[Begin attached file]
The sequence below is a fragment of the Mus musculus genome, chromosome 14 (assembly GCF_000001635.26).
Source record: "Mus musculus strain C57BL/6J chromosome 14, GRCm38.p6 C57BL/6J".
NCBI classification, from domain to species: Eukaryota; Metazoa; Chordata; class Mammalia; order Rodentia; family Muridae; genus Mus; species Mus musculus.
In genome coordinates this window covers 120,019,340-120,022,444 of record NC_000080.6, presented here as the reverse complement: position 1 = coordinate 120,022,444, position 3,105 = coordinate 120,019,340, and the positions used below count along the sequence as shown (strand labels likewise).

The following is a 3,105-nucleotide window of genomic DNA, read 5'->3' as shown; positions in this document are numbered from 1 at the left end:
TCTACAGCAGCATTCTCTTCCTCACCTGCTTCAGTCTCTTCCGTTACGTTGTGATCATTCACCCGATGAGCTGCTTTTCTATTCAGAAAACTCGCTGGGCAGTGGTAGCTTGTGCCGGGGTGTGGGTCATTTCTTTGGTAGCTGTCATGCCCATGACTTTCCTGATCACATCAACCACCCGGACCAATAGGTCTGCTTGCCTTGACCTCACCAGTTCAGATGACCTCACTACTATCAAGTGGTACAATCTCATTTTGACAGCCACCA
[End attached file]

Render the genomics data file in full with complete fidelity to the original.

The sequence below is a fragment of the Mus musculus genome, chromosome 14 (assembly GCF_000001635.26).
Source record: "Mus musculus strain C57BL/6J chromosome 14, GRCm38.p6 C57BL/6J".
NCBI classification, from domain to species: Eukaryota; Metazoa; Chordata; class Mammalia; order Rodentia; family Muridae; genus Mus; species Mus musculus.
In genome coordinates this window covers 120,019,340-120,022,444 of record NC_000080.6, presented here as the reverse complement: position 1 = coordinate 120,022,444, position 3,105 = coordinate 120,019,340, and the positions used below count along the sequence as shown (strand labels likewise).

The following is a 3,105-nucleotide window of genomic DNA, read 5'->3' as shown; positions in this document are numbered from 1 at the left end:
TCTACAGCAGCATTCTCTTCCTCACCTGCTTCAGTCTCTTCCGTTACGTTGTGATCATTCACCCGATGAGCTGCTTTTCTATTCAGAAAACTCGCTGGGCAGTGGTAGCTTGTGCCGGGGTGTGGGTCATTTCTTTGGTAGCTGTCATGCCCATGACTTTCCTGATCACATCAACCACCCGGACCAATAGGTCTGCTTGCCTTGACCTCACCAGTTCAGATGACCTCACTACTATCAAGTGGTACAATCTCATTTTGACAGCCACCA